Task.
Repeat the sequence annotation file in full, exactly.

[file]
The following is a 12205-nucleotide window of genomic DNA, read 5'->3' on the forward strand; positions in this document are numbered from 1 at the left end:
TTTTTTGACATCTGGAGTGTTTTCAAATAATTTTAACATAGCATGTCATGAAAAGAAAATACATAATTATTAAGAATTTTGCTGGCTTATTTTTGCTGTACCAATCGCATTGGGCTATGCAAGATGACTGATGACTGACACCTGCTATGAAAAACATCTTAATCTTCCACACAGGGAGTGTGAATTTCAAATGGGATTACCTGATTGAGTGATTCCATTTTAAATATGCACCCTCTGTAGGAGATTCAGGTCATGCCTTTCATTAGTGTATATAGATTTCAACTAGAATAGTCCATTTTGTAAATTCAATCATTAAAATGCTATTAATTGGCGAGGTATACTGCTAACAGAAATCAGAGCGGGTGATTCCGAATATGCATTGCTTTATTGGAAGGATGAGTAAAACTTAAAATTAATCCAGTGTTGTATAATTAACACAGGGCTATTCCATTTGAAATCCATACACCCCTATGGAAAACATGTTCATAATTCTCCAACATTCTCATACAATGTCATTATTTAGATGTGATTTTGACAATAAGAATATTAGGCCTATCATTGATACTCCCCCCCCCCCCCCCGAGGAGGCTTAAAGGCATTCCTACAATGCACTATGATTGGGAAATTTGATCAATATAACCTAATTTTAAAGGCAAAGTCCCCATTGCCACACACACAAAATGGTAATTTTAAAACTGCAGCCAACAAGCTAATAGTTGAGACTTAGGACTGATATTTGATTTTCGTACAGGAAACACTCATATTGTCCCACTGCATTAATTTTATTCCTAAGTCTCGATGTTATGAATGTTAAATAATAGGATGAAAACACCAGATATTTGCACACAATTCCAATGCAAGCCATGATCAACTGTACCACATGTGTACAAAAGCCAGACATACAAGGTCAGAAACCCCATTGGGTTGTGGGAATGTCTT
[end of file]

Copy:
The following is a 12205-nucleotide window of genomic DNA, read 5'->3' on the forward strand; positions in this document are numbered from 1 at the left end:
TTTTTTGACATCTGGAGTGTTTTCAAATAATTTTAACATAGCATGTCATGAAAAGAAAATACATAATTATTAAGAATTTTGCTGGCTTATTTTTGCTGTACCAATCGCATTGGGCTATGCAAGATGACTGATGACTGACACCTGCTATGAAAAACATCTTAATCTTCCACACAGGGAGTGTGAATTTCAAATGGGATTACCTGATTGAGTGATTCCATTTTAAATATGCACCCTCTGTAGGAGATTCAGGTCATGCCTTTCATTAGTGTATATAGATTTCAACTAGAATAGTCCATTTTGTAAATTCAATCATTAAAATGCTATTAATTGGCGAGGTATACTGCTAACAGAAATCAGAGCGGGTGATTCCGAATATGCATTGCTTTATTGGAAGGATGAGTAAAACTTAAAATTAATCCAGTGTTGTATAATTAACACAGGGCTATTCCATTTGAAATCCATACACCCCTATGGAAAACATGTTCATAATTCTCCAACATTCTCATACAATGTCATTATTTAGATGTGATTTTGACAATAAGAATATTAGGCCTATCATTGATACTCCCCCCCCCCCCCCCGAGGAGGCTTAAAGGCATTCCTACAATGCACTATGATTGGGAAATTTGATCAATATAACCTAATTTTAAAGGCAAAGTCCCCATTGCCACACACACAAAATGGTAATTTTAAAACTGCAGCCAACAAGCTAATAGTTGAGACTTAGGACTGATATTTGATTTTCGTACAGGAAACACTCATATTGTCCCACTGCATTAATTTTATTCCTAAGTCTCGATGTTATGAATGTTAAATAATAGGATGAAAACACCAGATATTTGCACACAATTCCAATGCAAGCCATGATCAACTGTACCACATGTGTACAAAAGCCAGACATACAAGGTCAGAAACCCCATTGGGTTGTGGGAATGTCTT